First there was the question of television coverage – for us back on Earth and for mission control. Planting a fixed video camera on the Moon's surface was one of Armstrong's first tasks and Nasa was very clear that thereafter everything he and Aldrin did had to be within its range of view, which wasn't large. They wanted to be able to see, for instance, how well they were walking in those clunky outfits.
Here we learn, however, that even Armstrong himself was unable entirely to play by the rules. "I candidly admit that I knowingly and deliberately left the planned working area out of TV coverage to examine and photograph the interior crater walls for possible bedrock exposure or other useful information," he acknowledged. "I felt the potential gain was worth the risk."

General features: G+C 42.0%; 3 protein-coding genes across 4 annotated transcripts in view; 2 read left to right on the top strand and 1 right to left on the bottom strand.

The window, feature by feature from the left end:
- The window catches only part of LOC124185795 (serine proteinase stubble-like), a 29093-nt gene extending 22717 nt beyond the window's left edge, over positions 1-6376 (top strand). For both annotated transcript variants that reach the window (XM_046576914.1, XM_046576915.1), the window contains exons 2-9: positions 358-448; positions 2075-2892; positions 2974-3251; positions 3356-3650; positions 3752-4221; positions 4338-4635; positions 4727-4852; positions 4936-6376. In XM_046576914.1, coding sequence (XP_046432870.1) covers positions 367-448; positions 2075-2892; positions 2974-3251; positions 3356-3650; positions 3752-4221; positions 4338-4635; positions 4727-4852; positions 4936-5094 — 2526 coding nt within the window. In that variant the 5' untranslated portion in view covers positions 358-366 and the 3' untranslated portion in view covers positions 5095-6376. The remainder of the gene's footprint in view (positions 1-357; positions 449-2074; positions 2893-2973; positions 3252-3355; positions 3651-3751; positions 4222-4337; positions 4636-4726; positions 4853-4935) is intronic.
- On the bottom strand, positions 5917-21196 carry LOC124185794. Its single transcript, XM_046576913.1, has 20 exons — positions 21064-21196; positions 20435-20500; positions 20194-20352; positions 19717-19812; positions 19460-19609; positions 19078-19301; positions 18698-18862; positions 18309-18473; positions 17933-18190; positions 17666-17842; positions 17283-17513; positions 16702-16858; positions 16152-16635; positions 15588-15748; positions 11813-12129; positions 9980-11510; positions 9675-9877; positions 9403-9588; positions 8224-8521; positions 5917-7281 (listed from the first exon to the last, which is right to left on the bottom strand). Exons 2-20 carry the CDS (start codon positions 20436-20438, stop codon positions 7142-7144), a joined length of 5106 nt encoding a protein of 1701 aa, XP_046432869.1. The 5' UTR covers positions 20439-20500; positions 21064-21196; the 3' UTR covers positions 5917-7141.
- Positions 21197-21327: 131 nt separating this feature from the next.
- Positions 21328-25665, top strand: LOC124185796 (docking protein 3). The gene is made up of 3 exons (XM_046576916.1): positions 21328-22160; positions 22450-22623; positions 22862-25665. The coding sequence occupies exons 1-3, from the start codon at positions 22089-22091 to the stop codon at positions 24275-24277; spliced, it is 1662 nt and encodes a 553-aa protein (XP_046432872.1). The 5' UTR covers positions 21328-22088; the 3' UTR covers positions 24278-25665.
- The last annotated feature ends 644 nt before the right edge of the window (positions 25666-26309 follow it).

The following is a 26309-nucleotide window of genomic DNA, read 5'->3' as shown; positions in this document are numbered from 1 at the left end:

It is becoming clear that the Great Recession has left a deep and possibly lasting scar on the American psyche. From CEOs to ordinary families, we are a nation that is more cautious, more fearful and more risk-averse. This widespread and -- so far -- indestructible anxiety has hobbled the recovery and helps explain the slow pace of job creation. The economy's revival depends in part on risk-taking, but risk-taking is in eclipse.
There is a wall of worry, whose cause transcends the recession's severity. We now fear not only what we know but also what we don't.